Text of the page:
We go Inside the Arts for conversation with filmmaker Maria Agui Carter. Her documentary Rebel tells the story of a Cuban woman, raised in New Orleans, who became a Confederate soldier — and a Union spy.
Rebel, presented by Tulane University's Stone Center for Latin American Studies, screens Friday, January 17, at the Ogden Museum of Southern Art at 7 p.m.
A major collection of Civil War documents is now part of the permanent collection entrusted to Tulane University. The papers include those written by Confederate President Jefferson Davis as well as the diaries of soldiers.
Re-enactors based in Thibodaux will tell the history of the Bayou Lafourche region during the Civil War and demonstrate camp cooking, military drill and other aspects of life in the Union and Confederate armies this weekend.
The unit called Hellfire Stew Mess/Bouanchaud's Battery will spend the weekend encamped at the E.D. White Historic Site.
A news release from the Louisiana State Museum and Friends of E.D. White Historic Site says the event is free and open to the public.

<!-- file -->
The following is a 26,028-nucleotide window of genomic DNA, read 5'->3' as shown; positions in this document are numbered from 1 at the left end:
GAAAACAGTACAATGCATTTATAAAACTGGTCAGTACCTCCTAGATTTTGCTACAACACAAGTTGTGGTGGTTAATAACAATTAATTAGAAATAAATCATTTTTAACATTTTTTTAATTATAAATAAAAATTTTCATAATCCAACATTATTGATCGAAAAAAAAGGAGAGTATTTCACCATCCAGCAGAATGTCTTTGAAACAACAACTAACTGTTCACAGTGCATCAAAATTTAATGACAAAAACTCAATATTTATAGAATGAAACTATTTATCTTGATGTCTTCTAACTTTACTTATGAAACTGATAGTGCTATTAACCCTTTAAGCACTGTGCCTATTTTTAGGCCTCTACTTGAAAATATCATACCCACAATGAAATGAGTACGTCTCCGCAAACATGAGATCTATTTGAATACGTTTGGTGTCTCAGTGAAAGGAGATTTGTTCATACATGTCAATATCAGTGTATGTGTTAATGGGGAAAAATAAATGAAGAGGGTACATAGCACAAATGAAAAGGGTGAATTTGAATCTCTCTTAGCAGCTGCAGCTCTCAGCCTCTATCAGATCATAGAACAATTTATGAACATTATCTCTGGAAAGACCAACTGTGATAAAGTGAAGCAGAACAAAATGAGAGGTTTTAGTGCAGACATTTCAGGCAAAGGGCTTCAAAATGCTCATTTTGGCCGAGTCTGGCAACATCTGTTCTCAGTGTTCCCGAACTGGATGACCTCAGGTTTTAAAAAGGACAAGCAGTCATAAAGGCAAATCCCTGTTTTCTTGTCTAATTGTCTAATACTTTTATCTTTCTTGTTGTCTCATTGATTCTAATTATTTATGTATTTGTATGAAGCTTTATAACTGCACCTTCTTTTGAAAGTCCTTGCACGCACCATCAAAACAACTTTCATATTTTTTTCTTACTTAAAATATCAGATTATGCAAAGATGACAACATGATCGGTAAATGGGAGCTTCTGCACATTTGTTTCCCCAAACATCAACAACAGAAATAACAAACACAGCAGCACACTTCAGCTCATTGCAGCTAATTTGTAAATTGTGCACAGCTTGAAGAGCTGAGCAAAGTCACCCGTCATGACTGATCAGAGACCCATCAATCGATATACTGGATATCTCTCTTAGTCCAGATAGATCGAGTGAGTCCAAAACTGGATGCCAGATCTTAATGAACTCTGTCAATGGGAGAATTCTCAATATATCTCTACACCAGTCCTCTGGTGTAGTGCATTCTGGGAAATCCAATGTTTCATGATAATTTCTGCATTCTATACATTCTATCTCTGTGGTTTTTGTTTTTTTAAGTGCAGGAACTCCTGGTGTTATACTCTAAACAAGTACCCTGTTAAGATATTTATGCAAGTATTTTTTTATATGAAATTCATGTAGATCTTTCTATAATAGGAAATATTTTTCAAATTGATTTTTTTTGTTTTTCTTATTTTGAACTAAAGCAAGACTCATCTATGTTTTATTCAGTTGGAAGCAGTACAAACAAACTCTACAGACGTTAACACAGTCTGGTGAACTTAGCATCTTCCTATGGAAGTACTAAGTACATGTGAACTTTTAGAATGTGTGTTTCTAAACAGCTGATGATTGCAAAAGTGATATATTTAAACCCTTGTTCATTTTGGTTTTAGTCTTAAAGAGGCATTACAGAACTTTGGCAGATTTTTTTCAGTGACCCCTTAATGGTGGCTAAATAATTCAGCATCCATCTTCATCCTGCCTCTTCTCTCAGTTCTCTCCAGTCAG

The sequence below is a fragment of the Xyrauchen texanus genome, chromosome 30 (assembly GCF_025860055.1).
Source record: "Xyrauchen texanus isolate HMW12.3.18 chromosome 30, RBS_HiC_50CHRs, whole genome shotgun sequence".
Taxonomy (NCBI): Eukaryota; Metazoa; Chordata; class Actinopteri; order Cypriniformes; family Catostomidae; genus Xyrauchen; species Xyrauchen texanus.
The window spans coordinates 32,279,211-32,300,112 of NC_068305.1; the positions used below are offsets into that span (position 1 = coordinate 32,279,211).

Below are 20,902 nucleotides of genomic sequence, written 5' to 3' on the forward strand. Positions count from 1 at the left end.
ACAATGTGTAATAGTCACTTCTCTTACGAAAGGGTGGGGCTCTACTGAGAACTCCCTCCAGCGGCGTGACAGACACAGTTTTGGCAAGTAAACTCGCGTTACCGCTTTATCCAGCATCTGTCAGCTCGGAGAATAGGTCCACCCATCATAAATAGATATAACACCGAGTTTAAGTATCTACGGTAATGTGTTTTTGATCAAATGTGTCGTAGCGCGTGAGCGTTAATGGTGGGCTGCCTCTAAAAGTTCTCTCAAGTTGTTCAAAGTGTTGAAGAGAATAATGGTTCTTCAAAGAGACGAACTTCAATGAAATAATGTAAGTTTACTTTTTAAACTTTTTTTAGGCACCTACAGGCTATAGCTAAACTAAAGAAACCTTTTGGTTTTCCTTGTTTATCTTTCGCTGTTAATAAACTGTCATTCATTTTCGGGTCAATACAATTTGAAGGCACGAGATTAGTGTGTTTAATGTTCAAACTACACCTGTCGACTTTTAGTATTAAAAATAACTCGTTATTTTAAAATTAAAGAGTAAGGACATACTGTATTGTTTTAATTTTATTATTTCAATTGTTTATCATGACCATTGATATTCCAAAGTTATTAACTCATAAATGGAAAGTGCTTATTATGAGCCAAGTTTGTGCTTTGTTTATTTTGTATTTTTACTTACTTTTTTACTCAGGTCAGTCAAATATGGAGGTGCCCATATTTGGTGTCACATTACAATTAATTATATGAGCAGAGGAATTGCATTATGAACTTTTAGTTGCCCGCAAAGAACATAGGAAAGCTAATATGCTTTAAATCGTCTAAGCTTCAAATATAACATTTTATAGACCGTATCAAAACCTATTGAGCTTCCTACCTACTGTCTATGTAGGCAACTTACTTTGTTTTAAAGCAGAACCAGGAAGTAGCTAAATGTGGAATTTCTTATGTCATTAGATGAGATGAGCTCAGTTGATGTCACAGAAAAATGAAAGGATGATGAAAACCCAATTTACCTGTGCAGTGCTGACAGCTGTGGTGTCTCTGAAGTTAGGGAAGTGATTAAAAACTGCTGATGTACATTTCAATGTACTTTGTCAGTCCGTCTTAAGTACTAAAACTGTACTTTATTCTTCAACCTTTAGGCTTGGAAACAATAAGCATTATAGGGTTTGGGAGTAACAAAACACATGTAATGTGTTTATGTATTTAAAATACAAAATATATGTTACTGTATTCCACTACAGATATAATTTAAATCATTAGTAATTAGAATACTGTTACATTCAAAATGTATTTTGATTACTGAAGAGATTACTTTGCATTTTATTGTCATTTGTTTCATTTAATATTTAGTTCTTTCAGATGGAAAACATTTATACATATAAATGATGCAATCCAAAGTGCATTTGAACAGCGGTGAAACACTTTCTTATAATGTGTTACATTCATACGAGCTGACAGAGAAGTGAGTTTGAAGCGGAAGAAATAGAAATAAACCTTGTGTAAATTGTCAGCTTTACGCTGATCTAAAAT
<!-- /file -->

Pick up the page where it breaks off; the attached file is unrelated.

Syria's ongoing fighting is increasingly a sectarian conflict with the majority Sunni Muslims facing off against the Alawites who make up most of the country's ruling elite. Here, government opponents rally in the northern town of Mareh on June 29.
The violence in Syria is increasingly being called a civil war, and it can also be called a sectarian war, because much of the fighting pits the majority Sunni Muslims against the minority Alawites who make up much of the country's leadership.
Yet not everyone fits neatly into a category. There are some Alawites who have joined the uprising.
One 30-year-old Alawite man, who doesn't want his name revealed, is nervous as he lights another cigarette and tells the story of how he came to side with the opposition and turned his back on the Alawite rulers.
Across the border in Syrian, reports of clashes between the army and rebels overnight in a neighborhood in Damascus. It was some of the heaviest fighting so far in the capital, according to residents and activists who say the army for the first time bombarded one neighborhood with mortars.
A legal showdown is evolving. It affects an American university, the British government, a brutal Irish paramilitary organization and the murdered mother of 10 children.
Journalist Ed Moloney is fighting to keep secret interviews with former paramilitary members of the Irish Republican Army out of the British government's hands. Those interviews are kept under lock and key at Boston College as part of an oral history project that Moloney started in 2001.
Although videos posted by Syrian activists show dozens of people buried in a mass grave in the village of Tremseh, Syria has rejected claims made by the United Nations that it used heavy weapons in the attack alleged to have taken place on Thursday. Weekends on All Things Considered host Guy Raz speaks with NPR's Deborah Amos who is watching the story from Turkey.